The demise of Opera Ireland led to funding for opera on a project basis and the traditional lines of thinking were opened up
REHEARSALS are in full swing as the Wexford Festival gears up for its 65th opera extravaganza which follows the established format of three rare operas at the core of a 12-day schedule packed with attractive recitals and short works. Tickets are selling fast with many of the main house shows and recitals sold out.
The festival opener is Herculanum by 19th century French composer, Félicien David. The plot hinges on the tension between the divine and the infernal amid the ominous rumblings of Mount Vesuvius. The cast includes Irish baritone Rory Musgrave, who has made speedy progress through the ranks at the festival.
He first came to Wexford as a chorus member two years ago and returned last year to understudy one of the leading roles in Guglielmo Ratcliff. This year he appears as a principal. “I play Magnus, a prophet of doom who symbolises the threat that is the volcano. It is a terse but pivotal role, one that changes the entire course of the drama.”
Musgrave also appears in The Bear by William Walton, one of three smaller scale works where young singers get the opportunity to take main roles.
Musgrave has a genial personality and a hearty vocal timbre that marks him out as a theatre man. He hails from Connemara where he was brought up on a sheep farm on the coast. So how did he come to opera?
“I was surrounded by music from an early age. My grandmother was a doctor but piano was her passion. My father is a wonderful singer and played guitar in rock bands in his student days,” says Rory.
He is not the first member of his family to tread the boards. His mother appeared in the chorus of a production of Carmen at the Royal Albert Hall before pursuing another career. Musgrave attended Kings Hospital boarding school where his raw talent was nurtured in the excellent music department. When he left school he decided to flex his muscles in other directions which led him to a degree in Theatre Studies at UCD.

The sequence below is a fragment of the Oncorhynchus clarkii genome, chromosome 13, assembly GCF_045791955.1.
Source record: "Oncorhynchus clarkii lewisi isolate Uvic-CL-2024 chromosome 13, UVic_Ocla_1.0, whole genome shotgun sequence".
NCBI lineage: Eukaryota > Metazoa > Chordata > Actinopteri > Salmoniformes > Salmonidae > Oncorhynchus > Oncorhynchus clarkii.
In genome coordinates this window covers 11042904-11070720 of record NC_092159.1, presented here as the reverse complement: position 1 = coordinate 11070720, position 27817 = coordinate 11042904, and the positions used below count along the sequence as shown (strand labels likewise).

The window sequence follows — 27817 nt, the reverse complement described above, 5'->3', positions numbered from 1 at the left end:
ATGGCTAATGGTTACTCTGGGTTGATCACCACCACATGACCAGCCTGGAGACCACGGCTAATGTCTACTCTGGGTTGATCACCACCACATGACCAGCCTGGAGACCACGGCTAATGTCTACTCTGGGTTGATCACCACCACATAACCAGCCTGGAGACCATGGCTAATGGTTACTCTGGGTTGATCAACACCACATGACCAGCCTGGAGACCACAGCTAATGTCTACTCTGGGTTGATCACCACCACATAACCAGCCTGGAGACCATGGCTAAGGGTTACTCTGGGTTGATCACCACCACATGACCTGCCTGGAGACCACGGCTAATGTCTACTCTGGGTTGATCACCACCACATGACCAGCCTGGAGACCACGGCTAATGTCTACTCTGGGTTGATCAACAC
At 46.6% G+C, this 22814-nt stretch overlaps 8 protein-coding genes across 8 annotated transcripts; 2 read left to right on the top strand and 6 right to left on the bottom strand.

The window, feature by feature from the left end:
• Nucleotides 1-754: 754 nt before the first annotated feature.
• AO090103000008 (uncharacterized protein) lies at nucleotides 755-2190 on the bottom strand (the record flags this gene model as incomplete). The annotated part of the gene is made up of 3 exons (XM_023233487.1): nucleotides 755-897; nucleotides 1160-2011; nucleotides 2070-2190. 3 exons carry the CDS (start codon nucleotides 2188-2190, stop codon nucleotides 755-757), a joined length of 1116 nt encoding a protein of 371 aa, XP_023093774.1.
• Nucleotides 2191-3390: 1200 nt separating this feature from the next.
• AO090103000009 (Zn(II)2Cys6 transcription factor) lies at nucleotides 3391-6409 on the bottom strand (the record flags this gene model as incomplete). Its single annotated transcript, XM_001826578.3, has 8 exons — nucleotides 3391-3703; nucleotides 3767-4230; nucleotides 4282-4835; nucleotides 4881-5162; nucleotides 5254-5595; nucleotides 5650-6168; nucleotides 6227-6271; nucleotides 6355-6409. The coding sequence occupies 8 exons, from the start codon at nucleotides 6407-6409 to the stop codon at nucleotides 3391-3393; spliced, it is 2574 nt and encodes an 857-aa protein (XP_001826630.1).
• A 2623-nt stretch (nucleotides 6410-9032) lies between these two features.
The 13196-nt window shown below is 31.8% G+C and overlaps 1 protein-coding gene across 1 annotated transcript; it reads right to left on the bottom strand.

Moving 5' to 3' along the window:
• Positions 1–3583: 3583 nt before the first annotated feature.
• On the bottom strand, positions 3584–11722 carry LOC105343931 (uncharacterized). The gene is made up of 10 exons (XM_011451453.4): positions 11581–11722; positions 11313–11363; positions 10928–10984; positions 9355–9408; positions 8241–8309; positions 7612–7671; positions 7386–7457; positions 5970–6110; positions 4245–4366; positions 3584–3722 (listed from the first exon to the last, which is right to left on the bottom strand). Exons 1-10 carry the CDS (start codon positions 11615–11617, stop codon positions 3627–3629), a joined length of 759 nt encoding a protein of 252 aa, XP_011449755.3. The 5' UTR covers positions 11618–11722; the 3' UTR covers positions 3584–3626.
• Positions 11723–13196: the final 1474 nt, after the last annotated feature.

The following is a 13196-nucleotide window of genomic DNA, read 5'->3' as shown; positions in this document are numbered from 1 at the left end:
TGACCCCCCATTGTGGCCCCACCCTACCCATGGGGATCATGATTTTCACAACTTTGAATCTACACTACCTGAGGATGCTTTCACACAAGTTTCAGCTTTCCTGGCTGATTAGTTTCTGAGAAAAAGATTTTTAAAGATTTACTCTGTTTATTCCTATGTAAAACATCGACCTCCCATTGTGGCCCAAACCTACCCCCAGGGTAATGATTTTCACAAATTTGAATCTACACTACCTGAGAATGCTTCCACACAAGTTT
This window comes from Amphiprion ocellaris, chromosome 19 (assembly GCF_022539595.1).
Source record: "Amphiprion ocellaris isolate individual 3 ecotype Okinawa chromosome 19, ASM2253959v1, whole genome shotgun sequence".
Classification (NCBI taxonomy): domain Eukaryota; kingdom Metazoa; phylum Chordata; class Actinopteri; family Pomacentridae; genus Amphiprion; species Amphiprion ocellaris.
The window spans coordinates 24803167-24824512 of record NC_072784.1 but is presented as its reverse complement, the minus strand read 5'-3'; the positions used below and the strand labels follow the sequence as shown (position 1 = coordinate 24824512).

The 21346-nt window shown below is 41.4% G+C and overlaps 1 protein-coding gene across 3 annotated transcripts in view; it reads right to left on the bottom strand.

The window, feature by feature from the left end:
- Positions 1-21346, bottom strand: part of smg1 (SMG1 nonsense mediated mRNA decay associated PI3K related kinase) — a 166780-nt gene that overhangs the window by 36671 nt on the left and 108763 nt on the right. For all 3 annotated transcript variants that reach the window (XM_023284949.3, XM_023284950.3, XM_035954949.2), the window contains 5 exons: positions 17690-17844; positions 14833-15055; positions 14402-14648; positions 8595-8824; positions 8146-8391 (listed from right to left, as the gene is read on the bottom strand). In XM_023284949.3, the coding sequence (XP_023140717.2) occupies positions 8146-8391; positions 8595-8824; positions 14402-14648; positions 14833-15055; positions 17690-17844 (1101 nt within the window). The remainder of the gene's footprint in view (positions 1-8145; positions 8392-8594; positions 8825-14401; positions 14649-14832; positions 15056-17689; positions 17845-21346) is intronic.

For most of his early twenties he had parallel freelance lives. A professional chorister working in Christchurch Cathedral and touring extensively with the Anúna, he also worked in theatre production. Like a GAA man playing twin codes, there came a point where he decided it was time to specialise. “I wanted to go back to singing and opera is a perfect fit as it combines both sides of my nature — the theatrical and musical”.
After two years at Royal Irish Academy of Music he launched himself on a rapidly changing opera scene and has enjoyed a remarkably swift trajectory from chorus to principal in a clutch of productions for NI Opera, Opera Theatre Company, and Irish Youth Opera.
“In some ways it was good timing to be a fledgling singer. The demise of Opera Ireland led to funding for opera on a project basis and the traditional lines of thinking were opened up. I was fortunate that many interesting opportunities came my way.”
One of the more unusual projects was a chamber opera based on Joyce’s story, The Dead, in which Musgrave played Gabriel Conroy — a role which he will return to when the production tours next year. No matter where he travels, the spirit of his native Connacht home goes with him: “It may sound like a cliché but it does call you back. A lot of my artistic drive comes from growing up in that that wonderful natural environment”.
Wexford Festival Opera, October 26 to November 6; wexfordopera.com
Irish baritone Rory Musgrave will be one of the stars of Wexford Festival Opera, writes Cathy Desmond